Compartmentalising crime novels is something we all do, especially reviewers who need to put tags in their posts, but it really isn’t too helpful, especially when a writer may seem to be firmly rooted in one genre, but in fact is offering something much more subtle. Guy Fraser-Sampson (left) is one such chap with his Hampstead Murders series. Obviously, nothing very dark can happen in the airy tree-lined streets of London’s most expensive and exclusive suburb – or can it? The House On Downshire Hill is the fifth in the series and existing admirers will welcome the return of the Fraser-Sampson repertory company, which comprises the urbane and unflappable Superintendent Simon Collison, and the earnest DI Bob Metcalfe and his former girlfriend DS Kate Willis. The impossibly glamorous Willis once had an improbable ménage à trois with Metcalfe and an eccentric psychoanalyist called Peter Collins, but Metcalfe now has a new girlfriend. Collins is less prominent in this novel and his place centre stage is taken by the enthusiastic (but slightly unworldly) DC Priya Desai.
Is this just a cosy read, and
an amiable pastiche of Golden Age crime fiction? I would say not. Fraser-
Sampson is unapologetic in his admiration for ‘the way we were’ and astute folk
will recognise that he has produced a series of follow-ons to EF Benson’s Mapp
and Lucia books. The House On Downshire
Hill however, is not just an affectionate tribute. The writing is elegant
and assured, and the characters – particularly the coppers – all have their
dark moments. True, there are no scenes of butchery which will make you want to
go to sleep with the bedroom light on, but this an entertaining and beautifully
written crime novel. It is published by Urbane Publications and
is out now.
Follow these links to read reviews of previous
books in the series.
Where would crime fiction readers and writers be without murder? It is the human act which lies at the heart of countless thrillers, police procedurals, serial killer investigations and tales of revenge. Someone more erudite than I will know when the first murder mystery was published, but I suspect it was Poe’s 1841 The Murders In The Rue Morgue. There are not as many actual murders in the Sherlock Holmes stories as one might imagine, and it wasn’t until the twentieth century that corpses became de rigeur in crime novels. Since then,murder has taken may forms in crime novels, from subtle poisoning to vivid and visceral butchery, but I can’t recall a novel which has dealt with the subject of children who kill. In real life that is an infrequently seen phenomenon, so much so that when it does happen the names of the killers tend to live long int he public memory.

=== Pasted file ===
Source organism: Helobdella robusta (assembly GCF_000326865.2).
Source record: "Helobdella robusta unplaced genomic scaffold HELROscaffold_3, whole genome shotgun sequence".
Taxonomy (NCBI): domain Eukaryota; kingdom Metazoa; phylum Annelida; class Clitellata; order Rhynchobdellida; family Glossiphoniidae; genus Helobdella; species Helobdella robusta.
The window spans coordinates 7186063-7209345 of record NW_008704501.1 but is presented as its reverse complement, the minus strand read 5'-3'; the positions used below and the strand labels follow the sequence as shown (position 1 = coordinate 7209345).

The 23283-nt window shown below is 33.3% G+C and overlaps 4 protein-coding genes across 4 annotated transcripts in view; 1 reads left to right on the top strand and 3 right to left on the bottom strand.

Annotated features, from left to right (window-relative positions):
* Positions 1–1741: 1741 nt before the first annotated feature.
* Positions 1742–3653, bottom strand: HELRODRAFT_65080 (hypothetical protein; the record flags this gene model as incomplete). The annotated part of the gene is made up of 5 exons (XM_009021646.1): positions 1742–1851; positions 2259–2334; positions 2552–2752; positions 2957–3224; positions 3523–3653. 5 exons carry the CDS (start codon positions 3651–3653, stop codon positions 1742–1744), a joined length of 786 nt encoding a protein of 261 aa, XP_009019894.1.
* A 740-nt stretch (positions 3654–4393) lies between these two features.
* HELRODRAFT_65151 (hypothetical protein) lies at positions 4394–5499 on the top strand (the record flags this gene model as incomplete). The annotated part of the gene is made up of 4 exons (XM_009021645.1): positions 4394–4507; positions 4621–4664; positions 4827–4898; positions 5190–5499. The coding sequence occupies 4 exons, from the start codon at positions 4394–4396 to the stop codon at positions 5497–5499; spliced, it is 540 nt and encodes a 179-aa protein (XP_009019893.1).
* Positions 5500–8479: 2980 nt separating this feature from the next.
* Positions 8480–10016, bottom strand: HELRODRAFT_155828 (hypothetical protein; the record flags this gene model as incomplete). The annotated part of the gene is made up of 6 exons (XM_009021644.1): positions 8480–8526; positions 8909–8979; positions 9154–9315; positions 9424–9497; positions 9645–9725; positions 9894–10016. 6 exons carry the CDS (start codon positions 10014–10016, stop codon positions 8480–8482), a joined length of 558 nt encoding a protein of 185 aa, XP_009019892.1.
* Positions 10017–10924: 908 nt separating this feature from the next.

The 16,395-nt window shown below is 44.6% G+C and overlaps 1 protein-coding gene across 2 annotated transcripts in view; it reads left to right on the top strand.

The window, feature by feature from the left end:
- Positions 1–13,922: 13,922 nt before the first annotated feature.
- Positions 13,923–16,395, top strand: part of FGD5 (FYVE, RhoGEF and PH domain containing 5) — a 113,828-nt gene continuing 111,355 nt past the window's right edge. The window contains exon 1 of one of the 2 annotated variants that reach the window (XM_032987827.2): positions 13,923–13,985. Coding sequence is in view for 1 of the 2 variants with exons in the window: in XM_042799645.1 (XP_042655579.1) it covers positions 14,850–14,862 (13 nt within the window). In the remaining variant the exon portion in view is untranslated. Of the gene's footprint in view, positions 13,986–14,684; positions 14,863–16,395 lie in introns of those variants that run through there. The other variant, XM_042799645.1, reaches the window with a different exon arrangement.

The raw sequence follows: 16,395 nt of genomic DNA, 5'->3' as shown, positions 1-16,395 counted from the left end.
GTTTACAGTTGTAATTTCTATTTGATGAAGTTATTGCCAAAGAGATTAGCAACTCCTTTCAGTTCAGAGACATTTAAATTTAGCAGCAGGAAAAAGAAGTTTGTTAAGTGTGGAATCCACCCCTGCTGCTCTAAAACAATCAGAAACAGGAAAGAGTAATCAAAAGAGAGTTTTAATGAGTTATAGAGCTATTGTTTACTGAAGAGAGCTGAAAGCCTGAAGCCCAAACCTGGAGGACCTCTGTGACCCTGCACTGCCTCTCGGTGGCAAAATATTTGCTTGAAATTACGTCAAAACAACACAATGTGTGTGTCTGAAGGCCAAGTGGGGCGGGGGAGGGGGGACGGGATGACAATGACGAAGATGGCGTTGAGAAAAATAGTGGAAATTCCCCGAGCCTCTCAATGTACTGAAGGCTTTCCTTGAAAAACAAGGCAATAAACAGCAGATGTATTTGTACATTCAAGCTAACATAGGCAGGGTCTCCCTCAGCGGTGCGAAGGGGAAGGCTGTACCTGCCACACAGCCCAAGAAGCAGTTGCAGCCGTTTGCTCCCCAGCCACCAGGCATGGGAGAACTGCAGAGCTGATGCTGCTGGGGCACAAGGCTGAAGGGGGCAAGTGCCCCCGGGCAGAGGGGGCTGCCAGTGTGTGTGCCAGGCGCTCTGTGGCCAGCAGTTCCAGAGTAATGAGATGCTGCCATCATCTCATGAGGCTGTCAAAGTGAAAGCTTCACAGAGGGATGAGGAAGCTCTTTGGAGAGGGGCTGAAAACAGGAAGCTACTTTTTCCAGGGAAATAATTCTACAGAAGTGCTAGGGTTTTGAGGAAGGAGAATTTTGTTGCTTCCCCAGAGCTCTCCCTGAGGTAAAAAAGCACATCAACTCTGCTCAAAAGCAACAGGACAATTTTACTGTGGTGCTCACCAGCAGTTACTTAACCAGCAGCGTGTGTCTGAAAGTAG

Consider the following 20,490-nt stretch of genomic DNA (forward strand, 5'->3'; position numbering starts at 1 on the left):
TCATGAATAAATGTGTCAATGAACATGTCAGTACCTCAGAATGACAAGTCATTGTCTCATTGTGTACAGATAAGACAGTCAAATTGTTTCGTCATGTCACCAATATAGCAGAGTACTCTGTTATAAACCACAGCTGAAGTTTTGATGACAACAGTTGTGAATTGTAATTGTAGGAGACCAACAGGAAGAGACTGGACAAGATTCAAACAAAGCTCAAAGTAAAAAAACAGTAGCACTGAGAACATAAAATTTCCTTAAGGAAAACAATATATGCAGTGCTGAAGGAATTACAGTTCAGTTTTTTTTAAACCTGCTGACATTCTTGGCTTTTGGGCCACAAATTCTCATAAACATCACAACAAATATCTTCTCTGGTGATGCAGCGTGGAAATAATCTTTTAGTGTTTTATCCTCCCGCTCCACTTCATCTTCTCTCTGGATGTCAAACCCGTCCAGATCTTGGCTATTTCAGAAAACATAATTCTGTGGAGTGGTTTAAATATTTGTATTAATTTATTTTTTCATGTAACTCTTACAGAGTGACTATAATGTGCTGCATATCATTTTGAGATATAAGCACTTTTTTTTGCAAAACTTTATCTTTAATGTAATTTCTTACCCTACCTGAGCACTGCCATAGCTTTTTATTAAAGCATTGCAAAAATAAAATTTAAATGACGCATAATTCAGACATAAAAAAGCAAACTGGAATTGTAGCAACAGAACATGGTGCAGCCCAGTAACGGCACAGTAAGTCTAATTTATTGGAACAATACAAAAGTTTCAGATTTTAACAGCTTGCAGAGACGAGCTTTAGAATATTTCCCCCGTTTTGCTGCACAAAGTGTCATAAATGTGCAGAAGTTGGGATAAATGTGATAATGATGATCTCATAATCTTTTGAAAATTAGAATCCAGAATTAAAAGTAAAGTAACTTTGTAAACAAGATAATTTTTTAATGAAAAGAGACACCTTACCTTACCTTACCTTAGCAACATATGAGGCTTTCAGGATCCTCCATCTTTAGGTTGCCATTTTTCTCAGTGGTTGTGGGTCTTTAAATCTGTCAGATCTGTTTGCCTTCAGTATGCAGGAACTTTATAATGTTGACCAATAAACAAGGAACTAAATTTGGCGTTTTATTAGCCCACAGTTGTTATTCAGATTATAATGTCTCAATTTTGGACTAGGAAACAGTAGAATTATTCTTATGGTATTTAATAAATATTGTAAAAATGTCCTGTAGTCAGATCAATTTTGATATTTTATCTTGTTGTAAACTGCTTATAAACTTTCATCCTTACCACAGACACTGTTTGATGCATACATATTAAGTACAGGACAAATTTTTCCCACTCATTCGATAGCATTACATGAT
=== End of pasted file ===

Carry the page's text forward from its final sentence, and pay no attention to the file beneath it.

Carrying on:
Even in harsh socio-political regimes,no-one executes children. So what happens when they have served their time?Here in Britain, we know that they are eventually released, given new identities and plausible fictitious back-stories, and closely monitored in the hope that they can rebuild their lives. This balancing act by the judicial system is the central feature in Lesley Kara’s excellent debut novel The Rumour. A lifetime ago, Sally McGowan stabbed little Robbie Harris to death. She was found guilty, detained,but then released into the community and given a new life. A life, Robbie Harris’s distraught family insist, that was denied their little boy.
In the unassuming Essex seaside town of Flinstead (think, maybe, real-life Frinton or Walton-on-the-Naze) Jo Critchley, single mum to Alfie and estate agent’s gofer,lives in her modest two-up, two-down terraced house. She has moved up from London taking a break from Alfie’s dad Michael, and to be – a couple of streets away – near her mum. Jo is not ‘born and bred’ Flinstead, and it is taking her a while to become part of the school gate sorority. Still, she has joined a local book group, and added her name to the baby-sitting circle. One afternoon as she waits among the throng of chattering mums outside Alfie’s school, she overhears someone sharing the startling gossip that child-killer Sally McGowan is hiding in plain sight amid the modest bungalows and shabby boarding houses of Flinstead. In her anxiety to be accepted and to be someone who should be listened to, she shares this rumour with the women at her book club. And thus her nightmare begins.
As the Sally McGowan story grows legs, wings, and then takes flight, Jo is caught up in a febrile swirl of false accusations and journalistic opportunism. Who is Sally McGowan? Is it the woman who owns the hippie artifact shop? Is it the artist who has made a collage portrait of strips of newsprint reporting on the McGowan affair?
Lesley Kara tells most of the story through the eyes of Jo Critchley. The style is direct,conversational and without literary pretension. Kara cleverly misdirects us for two hundred pages or so until she produces a plot twist which turns the narrative on its head. This is a breathtakingly original thriller, set in a humdrum location, but written with style and verve powerful enough to suck in readers, especially those who love Domestic Noir. The Rumour will be on the shelves from 27th December in hardback, but is available now in a digital edition.